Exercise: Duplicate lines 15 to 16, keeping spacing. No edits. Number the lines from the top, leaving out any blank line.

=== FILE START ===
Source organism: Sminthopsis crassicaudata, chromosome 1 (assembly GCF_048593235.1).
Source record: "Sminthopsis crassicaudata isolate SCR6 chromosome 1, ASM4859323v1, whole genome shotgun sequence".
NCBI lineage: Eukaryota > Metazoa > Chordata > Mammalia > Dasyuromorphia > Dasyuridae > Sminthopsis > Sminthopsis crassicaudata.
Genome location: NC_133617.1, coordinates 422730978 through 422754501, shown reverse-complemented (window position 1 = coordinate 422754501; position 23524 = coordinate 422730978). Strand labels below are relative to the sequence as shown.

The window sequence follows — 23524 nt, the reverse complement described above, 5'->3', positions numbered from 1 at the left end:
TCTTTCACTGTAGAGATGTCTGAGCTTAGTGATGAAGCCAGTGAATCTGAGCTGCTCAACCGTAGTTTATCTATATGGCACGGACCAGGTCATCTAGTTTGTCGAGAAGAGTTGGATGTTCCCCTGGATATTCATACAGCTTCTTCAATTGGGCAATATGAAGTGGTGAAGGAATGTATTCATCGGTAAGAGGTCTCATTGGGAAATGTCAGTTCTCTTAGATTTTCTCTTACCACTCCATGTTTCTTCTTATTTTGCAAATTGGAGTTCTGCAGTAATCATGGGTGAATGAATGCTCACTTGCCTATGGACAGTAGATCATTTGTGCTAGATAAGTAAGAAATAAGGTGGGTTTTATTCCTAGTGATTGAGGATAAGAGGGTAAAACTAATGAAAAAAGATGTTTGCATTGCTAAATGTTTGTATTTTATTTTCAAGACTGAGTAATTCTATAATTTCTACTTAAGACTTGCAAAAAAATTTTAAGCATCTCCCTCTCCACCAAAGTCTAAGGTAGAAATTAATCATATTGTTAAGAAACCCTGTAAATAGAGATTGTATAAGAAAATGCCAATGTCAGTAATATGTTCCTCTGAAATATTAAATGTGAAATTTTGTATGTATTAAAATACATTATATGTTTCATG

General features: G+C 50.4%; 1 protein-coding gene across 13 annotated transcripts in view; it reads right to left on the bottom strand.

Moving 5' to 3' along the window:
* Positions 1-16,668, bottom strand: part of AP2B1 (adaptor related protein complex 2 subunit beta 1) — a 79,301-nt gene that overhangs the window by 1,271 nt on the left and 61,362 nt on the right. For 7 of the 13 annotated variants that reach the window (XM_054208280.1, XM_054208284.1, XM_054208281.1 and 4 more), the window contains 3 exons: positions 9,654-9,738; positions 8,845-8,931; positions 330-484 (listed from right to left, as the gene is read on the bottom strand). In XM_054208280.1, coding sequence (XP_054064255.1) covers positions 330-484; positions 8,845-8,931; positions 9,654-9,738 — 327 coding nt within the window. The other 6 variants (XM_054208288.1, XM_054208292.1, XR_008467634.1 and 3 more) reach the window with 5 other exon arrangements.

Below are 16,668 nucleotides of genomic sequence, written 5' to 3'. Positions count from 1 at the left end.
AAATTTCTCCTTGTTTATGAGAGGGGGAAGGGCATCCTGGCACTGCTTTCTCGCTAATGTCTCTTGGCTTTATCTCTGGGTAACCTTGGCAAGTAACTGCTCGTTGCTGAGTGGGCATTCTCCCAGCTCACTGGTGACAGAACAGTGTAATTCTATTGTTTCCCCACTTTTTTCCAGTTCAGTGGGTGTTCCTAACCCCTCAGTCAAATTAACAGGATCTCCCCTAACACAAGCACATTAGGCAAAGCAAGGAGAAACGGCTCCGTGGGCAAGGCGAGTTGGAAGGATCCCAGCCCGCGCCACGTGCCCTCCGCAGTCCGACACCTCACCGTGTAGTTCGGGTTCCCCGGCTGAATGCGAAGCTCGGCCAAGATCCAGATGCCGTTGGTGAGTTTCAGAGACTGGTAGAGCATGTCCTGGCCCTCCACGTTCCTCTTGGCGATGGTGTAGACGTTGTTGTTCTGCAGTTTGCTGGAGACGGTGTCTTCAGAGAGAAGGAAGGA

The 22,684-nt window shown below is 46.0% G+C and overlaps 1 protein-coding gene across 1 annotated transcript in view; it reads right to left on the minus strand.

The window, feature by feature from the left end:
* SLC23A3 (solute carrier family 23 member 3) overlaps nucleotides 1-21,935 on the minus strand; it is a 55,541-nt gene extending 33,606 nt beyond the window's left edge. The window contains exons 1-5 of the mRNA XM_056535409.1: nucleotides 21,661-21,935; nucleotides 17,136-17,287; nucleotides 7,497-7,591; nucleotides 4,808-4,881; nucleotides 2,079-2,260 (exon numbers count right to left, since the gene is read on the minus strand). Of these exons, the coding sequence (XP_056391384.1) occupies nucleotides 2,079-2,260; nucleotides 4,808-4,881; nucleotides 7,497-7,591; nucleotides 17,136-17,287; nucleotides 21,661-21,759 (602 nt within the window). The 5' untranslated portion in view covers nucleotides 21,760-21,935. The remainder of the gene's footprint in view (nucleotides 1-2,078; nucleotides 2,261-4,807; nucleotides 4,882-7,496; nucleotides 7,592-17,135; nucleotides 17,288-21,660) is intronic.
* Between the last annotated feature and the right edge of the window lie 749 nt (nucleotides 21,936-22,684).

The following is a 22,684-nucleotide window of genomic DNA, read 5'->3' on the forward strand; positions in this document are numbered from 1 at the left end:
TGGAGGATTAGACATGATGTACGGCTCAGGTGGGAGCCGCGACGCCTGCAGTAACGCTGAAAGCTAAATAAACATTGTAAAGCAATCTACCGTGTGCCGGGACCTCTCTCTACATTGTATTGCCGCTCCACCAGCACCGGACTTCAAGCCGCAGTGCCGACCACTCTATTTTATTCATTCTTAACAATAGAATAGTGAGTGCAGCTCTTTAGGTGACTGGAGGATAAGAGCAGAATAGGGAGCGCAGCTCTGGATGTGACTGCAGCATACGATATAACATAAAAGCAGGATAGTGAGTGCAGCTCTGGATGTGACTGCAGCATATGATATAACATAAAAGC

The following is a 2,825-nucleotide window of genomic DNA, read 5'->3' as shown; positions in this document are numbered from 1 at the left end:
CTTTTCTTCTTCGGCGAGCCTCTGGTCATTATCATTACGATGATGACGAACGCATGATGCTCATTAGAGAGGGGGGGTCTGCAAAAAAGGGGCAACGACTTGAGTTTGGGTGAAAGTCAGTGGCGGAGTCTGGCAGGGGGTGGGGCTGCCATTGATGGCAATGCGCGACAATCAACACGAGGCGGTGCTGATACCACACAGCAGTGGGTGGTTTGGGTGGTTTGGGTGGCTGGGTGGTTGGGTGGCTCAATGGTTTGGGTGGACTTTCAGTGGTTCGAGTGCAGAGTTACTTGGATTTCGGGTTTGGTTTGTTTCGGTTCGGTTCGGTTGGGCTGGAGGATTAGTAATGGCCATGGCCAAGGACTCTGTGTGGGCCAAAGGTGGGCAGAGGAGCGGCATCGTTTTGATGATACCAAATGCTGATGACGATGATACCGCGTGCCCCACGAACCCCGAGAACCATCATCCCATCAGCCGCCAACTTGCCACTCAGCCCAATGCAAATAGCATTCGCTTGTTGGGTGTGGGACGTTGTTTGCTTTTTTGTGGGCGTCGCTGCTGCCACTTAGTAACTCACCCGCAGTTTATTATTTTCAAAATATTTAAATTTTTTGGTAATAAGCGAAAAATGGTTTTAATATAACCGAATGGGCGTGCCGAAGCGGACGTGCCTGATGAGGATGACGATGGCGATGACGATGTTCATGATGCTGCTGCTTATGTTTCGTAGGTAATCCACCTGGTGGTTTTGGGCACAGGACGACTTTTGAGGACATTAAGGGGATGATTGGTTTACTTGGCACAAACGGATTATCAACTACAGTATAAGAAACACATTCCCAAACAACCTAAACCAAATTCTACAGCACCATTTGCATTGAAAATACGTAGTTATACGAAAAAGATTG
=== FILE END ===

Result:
* Between the last annotated feature and the right edge of the window lie 749 nt (nucleotides 21,936-22,684).

The following is a 22,684-nucleotide window of genomic DNA, read 5'->3' on the forward strand; positions in this document are numbered from 1 at the left end: